Smart Columbus inspires some really long-term thinking.

Columbus is already feeling the impact of Smart City. Since beating out 77 other communities to win the $50 million Smart City Challenge in 2016, the two main partners on the Smart Columbus project—the city of Columbus and the Columbus Partnership—have grown that financial support to $500 million with additional private and public investments. Smart Columbus also has conducted nearly 1,000 electric-vehicle test drives since March, enlisted 48 companies in its accelerator partner program to encourage alternative transportation, hosted visitors from all over the world interested in learning about the initiative, and refocused resources to support a transportation assistance program for low-income pregnant women.

This month, the Smart Columbus Experience Center is expected to open. Located on the Scioto Mile at 170 Civic Center Drive, the public educational center will highlight cutting-edge technology and interactive exhibits and offer visitors the chance to test drive the latest electric-vehicle models. “Obviously, Smart Columbus has given us a really special platform to be able to tell our story as a region and expose really what makes us distinctive through this work,” says Jordan Davis, director of Smart Columbus at the Columbus Partnership.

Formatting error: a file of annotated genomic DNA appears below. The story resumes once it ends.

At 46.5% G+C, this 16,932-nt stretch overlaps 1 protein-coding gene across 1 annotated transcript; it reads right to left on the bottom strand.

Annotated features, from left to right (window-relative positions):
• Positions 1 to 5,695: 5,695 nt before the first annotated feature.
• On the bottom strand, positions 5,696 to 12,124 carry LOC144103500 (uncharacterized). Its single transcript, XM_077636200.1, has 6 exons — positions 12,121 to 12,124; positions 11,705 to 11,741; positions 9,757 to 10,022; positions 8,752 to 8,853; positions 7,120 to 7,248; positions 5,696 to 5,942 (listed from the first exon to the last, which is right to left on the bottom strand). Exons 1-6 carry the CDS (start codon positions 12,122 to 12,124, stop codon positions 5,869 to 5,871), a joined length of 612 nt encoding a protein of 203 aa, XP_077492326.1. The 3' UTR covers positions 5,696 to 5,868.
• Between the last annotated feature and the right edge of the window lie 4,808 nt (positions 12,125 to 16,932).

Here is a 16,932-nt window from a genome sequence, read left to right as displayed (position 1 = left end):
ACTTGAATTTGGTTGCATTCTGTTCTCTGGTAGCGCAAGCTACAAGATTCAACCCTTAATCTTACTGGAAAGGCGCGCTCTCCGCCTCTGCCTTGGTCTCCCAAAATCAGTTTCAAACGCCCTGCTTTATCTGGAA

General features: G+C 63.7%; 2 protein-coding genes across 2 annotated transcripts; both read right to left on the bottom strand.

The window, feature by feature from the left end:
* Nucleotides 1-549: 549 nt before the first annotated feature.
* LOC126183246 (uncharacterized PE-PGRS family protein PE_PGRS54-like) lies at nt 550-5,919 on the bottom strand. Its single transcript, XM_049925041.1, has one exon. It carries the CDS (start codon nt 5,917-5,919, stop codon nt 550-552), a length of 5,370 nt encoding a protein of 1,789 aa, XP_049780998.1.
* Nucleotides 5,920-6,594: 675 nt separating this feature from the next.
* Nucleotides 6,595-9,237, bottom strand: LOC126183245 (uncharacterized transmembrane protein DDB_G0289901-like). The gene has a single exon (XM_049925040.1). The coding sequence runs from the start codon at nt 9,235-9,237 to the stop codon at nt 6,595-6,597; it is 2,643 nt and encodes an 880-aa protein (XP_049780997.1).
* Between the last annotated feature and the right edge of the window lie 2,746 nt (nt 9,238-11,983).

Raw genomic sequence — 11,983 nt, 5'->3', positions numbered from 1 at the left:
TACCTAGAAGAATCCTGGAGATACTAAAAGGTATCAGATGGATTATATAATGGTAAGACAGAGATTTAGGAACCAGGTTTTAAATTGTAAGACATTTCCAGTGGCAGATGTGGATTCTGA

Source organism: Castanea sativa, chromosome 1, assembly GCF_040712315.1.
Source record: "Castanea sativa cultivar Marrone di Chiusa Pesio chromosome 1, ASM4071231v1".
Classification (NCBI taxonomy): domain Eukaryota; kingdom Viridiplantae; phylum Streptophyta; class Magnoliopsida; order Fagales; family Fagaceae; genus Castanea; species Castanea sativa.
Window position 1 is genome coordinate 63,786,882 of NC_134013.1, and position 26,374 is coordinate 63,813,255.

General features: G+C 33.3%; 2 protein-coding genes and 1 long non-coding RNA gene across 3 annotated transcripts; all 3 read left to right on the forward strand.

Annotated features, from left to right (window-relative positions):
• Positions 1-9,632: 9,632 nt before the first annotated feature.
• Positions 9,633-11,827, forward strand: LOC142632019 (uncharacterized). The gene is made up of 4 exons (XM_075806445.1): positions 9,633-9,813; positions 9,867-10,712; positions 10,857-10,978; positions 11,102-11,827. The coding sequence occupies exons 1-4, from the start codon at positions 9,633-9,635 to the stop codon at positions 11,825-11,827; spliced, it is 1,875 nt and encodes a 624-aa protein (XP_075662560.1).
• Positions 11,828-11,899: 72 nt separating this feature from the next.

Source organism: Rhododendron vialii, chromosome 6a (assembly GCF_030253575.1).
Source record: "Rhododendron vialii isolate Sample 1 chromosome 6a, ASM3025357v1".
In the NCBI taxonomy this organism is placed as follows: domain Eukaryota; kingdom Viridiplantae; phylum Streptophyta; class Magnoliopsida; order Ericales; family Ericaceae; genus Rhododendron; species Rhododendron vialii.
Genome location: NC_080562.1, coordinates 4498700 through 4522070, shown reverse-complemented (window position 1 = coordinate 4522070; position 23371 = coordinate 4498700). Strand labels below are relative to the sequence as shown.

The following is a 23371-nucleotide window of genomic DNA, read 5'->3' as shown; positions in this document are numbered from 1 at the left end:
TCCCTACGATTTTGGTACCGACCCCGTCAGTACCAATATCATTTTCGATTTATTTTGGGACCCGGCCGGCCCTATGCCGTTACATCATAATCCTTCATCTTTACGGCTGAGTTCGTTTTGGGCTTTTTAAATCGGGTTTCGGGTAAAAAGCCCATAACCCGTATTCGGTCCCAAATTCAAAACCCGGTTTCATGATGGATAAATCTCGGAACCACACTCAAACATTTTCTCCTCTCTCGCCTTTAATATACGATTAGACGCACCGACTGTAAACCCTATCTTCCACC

Over the next three years, Smart Columbus' pilot programs—which are turning central Ohio into a hotbed of transportation innovation—could rev up the local economy, offer mobility solutions to impoverished and isolated neighborhoods and showcase Columbus as a technological marvel. In fact, the city's reputation is on the rise even at this early stage. “We've done a number of international trips, and everybody knows who we are, and that's a real change,” says Mark Patton, vice president for Smart Columbus at the Columbus Partnership.

The opportunity is also inspiring some deep thinking. Mike Stevens, the chief innovation officer for the city of Columbus, says Smart Columbus has community and business leaders reimagining the city. “I think it's been a real catalyst throughout the region and throughout the different sectors,” he says. That's led to the pursuit of bold ideas such as the Hyperloop connecting Columbus, Chicago and Pittsburgh, Davis says. “I think there is a change in the conversation in the community and boardrooms within the city,” Davis says.